Korg MS-20 by MikeInOttawa
Imagine a beautiful, raven-haired woman. Sleek and sexy. It just feels right when you’re holding her. And when you turn her on, she’s the wildest, most uninhibited girl you’ve ever had. That, to me, is the best way to describe the Korg MS-20.
Released in 1978 and produced until 1983, the Korg MS-20 is a voltage-controlled monophonic synthesizer, and is essentially a Japanese Minimoog. It has two oscillators, with triangle, sawtooth, sine, square, pulse, and rectangle (ring modulator) waves. The basic pitch of each oscillator is controlled by a knob, similar to the pitch of organ pipes- 32’ to 4’ for Oscillator 1 and 16’ to 2’ for Oscillator 2. The overall pitch of the MS-20 is fine-tuned by a knob as is the amount of portamento, and the pitch of Oscillator 2 relative to Oscillator 1 can be fine-tuned as well. The levels of each oscillator can also be independently adjusted by two knobs. The MS-20 features a low-pass and high-pass filter, and the cutoff and resonance of each can be changed- at maximum resonance levels the filters self-oscillate, creating some pretty incredible sounds. The MS-20 also features one VCA, a white and pink noise generator, and a sample/hold module that is great for creating random notes. Every section can be modulated by the two envelope generators. The MS-20 also features one LFO, called a Modulation Generator, which can use either a pulse or sloped wave, and is useful for creating repetitive functions by being patched into the oscillators, filters, or VCA. There is also a wheel controller and a trigger button that can control a variety of functions, depending on how its patched.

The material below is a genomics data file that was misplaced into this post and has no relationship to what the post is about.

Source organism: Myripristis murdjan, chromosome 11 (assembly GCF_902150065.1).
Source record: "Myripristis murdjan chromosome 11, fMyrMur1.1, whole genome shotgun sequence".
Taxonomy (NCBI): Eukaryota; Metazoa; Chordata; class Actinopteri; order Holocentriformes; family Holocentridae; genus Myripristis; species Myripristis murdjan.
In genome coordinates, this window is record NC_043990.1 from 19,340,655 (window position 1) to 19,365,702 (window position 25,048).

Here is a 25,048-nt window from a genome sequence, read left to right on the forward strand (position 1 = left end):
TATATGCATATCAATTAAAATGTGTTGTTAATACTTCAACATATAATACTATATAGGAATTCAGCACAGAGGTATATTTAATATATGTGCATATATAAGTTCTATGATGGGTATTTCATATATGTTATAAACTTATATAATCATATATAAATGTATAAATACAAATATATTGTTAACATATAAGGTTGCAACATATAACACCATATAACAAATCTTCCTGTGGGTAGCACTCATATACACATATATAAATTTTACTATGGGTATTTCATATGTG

One of the great things about the MS-20 is the semi-modular design. This routing capability gives the MS-20 an amazing flexibility, allowing the user to route the Modulation Generator and Envelope Generators to the oscillators, filters, and VCA, among other things.
The MS-20 also features an External Signal Processor, allowing other sources to trigger the MS-20 and be processed through the filters. The MS-20 can also be controlled by the SQ-10 sequencer, MS-10, or MS-50. It can also be controlled by midi by using a Midi/CV converter such as the Doepfer MCV4.
Enough of the technical stuff. The MS-20 is one of the greatest synths ever made. It can do growling bass lines, screaming leads, and out-of-this-world noises. Its simplicity makes it a great learner synth, and many bands continue to use it. Unfortunately, its ongoing popularity means that current prices for these babies are pretty high- if you can get a good one for $1,500 you would be very very lucky. If you can’t get one, Korg has developed a VST version of the MS-20, which is included in the Korg Legacy Collection. There is also a Korg DS-10 program for the Nintendo DS and a Korg iMS-20 iPad app that emulates the MS-20. All of these alternatives pale in comparison to the real thing though. The MS-20 was likely the inspiration for the look of the Korg Monotron.
I’ve had mine since 1980. I’ve had my share of sexy, uninhibited girlfriends, but the Korg MS-20 is the sexiest and wildest of them all, and it’s the one I will never let go of.